Long-term, I'd like to add a fourth pillar of traffic to the site. I was on Pat Flynn’s podcast recently, and we discussed taking Fridays to experiment. Since then, that's what I've been doing (mostly focusing on email marketing).

How are you doing today and what does the future look like?

As for many businesses, 2020 has been a wild year. Revenue will be up over 2019. Yet, a lot has changed about how we earn that revenue.

In 2019, we earned around 80% of our revenue from affiliate partnerships and 20% from ads. In 2020, the breakdown is closer to 60% from affiliates and 40% from ads.

Our top earning affiliate partnerships have also changed. The reason being was once COVID hit, a lot of partners terminated, suspended, or reduced their commissions.

What's helped stabilize the site has been that it doesn't rely on one traffic source. The site’s three main traffic sources are Google, Pinterest organic, and paid Facebook Ads.

This helps stabilize the business. So too does the fact that we don't rely on one source of revenue.

As an example, when RPMs decrease, as they did in Q2 of 2020, we're able to drive more paid traffic to the site. When RPMs increase, we're still able to take advantage even though we're not driving traffic, because both Google and Pinterest are still working for us. So, it tends to balance itself out a bit.

Looking forward to 2021, I'm aiming to both grow the existing sources of traffic, as well as pay more attention to building out our email funnels and a YouTube channel.

Through starting the business, have you learned anything particularly helpful or advantageous?

Running a business now for nearly five years, I've made my share of mistakes. But then again, most blogs don't make it to this stage — so there were some good decisions, too.

Both the best and worst (i.e., most expensive) decisions I've made are with people. And after some reflection, I've found the common denominator is working with people who care.

Specifically, people who care about our readers and making their lives better.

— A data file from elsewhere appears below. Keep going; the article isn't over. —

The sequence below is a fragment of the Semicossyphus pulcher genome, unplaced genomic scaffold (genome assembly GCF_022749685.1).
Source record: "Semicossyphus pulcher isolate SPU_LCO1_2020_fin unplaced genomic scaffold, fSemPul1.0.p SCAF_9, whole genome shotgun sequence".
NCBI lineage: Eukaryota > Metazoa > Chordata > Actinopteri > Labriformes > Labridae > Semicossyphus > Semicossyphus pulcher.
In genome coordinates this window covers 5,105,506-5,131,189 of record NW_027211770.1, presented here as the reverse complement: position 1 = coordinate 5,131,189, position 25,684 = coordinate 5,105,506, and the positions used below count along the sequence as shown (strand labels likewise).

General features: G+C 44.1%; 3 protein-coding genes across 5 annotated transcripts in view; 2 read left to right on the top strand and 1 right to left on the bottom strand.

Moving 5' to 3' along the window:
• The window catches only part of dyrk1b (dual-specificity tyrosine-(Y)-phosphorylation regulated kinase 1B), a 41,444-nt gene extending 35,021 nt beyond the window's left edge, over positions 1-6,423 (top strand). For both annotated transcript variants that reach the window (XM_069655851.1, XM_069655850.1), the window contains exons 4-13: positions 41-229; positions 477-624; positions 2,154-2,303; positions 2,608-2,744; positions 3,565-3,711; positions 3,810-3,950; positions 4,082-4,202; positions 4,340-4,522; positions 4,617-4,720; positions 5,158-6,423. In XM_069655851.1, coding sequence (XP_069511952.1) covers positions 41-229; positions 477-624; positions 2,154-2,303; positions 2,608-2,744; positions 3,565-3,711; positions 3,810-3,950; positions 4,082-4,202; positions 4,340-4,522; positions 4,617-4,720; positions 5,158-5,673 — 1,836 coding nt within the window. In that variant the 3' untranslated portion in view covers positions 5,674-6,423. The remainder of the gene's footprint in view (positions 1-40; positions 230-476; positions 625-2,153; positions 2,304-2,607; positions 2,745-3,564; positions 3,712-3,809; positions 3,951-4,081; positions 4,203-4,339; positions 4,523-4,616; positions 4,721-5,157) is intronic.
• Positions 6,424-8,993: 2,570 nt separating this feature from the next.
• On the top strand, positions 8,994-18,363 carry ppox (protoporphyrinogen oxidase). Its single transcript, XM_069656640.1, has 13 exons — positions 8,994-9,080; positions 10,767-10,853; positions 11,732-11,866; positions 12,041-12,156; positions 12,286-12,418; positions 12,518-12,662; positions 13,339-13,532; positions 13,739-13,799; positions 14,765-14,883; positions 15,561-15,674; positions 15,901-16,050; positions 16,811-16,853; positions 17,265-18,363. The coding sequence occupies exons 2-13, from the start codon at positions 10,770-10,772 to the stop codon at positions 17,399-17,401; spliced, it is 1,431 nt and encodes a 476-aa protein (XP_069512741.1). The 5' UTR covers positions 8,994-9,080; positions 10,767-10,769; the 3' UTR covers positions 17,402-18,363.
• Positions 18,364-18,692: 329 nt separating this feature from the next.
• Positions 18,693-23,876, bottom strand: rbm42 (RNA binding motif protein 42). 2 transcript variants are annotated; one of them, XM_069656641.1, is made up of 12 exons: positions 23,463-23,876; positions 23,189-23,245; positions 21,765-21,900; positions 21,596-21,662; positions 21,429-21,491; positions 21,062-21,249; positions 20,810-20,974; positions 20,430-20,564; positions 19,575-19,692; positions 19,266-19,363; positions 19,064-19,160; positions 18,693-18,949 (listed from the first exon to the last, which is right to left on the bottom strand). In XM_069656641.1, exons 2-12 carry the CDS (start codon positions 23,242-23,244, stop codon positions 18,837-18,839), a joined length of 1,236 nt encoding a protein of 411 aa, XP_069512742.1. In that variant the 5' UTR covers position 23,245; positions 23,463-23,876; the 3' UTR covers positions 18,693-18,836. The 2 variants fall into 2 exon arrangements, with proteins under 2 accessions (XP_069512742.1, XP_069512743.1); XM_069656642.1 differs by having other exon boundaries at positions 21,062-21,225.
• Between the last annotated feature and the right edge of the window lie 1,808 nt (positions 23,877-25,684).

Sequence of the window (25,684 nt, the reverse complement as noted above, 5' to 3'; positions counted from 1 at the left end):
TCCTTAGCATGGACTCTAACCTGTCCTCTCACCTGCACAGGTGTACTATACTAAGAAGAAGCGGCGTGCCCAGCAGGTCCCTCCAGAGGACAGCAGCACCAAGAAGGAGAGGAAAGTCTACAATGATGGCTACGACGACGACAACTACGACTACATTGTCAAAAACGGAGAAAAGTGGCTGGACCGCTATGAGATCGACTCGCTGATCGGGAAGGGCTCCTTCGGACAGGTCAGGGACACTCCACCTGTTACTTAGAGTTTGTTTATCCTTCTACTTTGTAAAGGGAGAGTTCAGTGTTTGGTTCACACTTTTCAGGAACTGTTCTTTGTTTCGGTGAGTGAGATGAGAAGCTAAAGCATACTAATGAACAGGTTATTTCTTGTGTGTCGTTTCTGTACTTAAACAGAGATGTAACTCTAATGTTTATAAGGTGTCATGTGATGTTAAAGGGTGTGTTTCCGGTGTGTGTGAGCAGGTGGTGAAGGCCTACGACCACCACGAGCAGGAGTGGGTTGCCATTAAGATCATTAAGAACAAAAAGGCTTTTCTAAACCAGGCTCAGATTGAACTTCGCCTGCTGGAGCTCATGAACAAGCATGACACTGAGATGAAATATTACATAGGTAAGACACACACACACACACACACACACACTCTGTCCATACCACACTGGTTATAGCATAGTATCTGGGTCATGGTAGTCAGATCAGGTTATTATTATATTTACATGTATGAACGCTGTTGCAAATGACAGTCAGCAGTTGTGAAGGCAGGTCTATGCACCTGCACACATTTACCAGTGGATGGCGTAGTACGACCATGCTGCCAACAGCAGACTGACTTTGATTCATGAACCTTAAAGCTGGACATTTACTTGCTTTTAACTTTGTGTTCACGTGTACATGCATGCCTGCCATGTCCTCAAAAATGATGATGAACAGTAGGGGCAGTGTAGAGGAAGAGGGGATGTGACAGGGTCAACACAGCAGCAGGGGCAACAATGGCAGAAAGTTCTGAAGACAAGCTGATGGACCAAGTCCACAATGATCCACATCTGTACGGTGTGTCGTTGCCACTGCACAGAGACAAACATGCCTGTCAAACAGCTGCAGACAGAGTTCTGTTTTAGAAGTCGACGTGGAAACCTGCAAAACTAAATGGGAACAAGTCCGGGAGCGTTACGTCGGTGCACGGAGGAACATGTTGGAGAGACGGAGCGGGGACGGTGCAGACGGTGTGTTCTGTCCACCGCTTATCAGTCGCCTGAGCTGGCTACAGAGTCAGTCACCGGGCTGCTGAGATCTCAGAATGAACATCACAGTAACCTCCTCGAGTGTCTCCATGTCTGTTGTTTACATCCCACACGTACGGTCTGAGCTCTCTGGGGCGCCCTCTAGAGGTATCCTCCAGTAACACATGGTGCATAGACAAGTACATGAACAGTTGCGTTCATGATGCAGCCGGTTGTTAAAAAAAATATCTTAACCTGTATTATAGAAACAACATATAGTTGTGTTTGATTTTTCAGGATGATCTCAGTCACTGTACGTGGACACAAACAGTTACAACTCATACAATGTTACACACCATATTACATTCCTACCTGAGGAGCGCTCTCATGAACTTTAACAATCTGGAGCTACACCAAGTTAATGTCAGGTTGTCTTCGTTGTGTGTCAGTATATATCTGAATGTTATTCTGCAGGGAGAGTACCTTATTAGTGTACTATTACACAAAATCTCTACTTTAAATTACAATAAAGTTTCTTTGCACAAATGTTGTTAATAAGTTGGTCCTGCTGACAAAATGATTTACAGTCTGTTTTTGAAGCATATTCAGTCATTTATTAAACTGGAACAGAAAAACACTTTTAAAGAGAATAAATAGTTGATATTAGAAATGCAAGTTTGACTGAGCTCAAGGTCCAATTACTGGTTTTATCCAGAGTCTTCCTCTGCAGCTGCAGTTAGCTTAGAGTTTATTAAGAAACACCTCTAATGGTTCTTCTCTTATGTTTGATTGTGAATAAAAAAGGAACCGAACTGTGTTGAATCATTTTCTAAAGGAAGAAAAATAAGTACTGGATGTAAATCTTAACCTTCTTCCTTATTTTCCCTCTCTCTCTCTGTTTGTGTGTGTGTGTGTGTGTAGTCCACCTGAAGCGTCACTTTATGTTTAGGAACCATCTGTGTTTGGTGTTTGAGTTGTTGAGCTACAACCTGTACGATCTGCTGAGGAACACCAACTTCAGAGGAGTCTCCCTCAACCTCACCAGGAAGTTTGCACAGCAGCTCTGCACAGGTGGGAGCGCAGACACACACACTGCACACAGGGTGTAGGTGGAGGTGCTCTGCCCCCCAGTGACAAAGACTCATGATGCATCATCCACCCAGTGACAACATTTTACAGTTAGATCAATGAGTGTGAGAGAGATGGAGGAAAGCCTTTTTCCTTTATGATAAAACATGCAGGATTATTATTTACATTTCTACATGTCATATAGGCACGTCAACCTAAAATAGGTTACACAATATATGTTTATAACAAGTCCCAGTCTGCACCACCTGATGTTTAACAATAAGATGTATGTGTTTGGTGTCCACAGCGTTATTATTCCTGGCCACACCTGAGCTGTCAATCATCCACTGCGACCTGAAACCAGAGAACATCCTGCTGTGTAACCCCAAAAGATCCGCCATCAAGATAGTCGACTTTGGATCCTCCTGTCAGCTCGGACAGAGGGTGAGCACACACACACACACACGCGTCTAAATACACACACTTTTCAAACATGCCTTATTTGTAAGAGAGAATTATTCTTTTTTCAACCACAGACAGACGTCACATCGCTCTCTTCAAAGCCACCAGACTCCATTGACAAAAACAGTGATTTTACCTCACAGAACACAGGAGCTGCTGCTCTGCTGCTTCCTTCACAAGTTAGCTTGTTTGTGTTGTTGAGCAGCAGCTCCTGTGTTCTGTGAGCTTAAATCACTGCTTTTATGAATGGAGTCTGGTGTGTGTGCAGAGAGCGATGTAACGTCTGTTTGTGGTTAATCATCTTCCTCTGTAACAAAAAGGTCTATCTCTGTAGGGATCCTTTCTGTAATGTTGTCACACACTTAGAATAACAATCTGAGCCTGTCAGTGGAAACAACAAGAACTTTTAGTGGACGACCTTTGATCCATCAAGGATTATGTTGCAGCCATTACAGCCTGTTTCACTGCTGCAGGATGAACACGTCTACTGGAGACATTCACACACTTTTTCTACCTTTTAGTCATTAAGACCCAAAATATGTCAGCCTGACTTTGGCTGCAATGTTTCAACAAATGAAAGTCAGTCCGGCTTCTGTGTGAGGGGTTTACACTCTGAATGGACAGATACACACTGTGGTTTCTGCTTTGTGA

Whether it was hiring an agency or working with a freelancer, I've found those who care most about producing quality content that's going to make a meaningful difference in someone's life are not only the highest-quality people to work with but also the ones who make running the business much more fun.

What platform/tools do you use for your business?

We use Trello to manage our content and different projects. And I really like seeing everything that’s on my plate on a single screen.

I'm a long-time AHREFs subscriber. Not a day goes by that I'm not using the tool for keyword research or competitor analysis.

I've hired a lot of good people from Upwork. Problogger is another great job board with quality writers.

We write everything in Google Docs, which allows for easy sharing, editing, and discussion.

We recently switched from Thrive Leads to OptInMonster for email capture, which I've liked so far. OptInMonster seems to speed up the site quite a bit.

I do my writing in the Hemingway app. The desktop version allows you to see readability scores, word count, uses of passive voice, and hard-to-read sentences while you're writing.

I do a lot of link outreach through HARO. This is where I’ve been able to get featured on sites like the New York Times, The Points Guy, Bankrate, and more.

What have been the most influential books, podcasts, or other resources?

I got the inspiration to start a site by listening to Pat Flynn, and his work has continued to be an inspiration.

I've been a long-time listener to The Authority Hacker podcast, which helps keep me up to date on the affiliate site industry. SEO For the Rest of Us is a newer podcast I've started to listen to, but it's top-notch when it comes to the information.

When it comes to books, going way back, The Four Hour Work Week got me down the path of entrepreneurship. After I read that book, I always had at least one side hustle I would be working on.

Advice for other entrepreneurs who want to get started or are just starting?

Just start. It's cliche, but I've always found it’s a good mantra. In my case, I'm glad I didn't sit on the sidelines waiting for that perfect idea. Instead, I started and let my original idea evolve as I saw what worked.

Often, it's only after you start a business that you learn what opportunities exist inside an industry. So, getting this hands-on experience as quickly and cheaply as possible is what really matters today.

Are you looking to hire for certain positions right now?

I’m always looking for freelance writers who care about helping people financially. If that sounds like you, please get in touch.

Where can we go to learn more?

If you have any questions or comments, drop a comment below!

-  
R.J. Weiss,   Founder of The Ways To Wealth LLC
Pat Walls,  Founder of Starter Story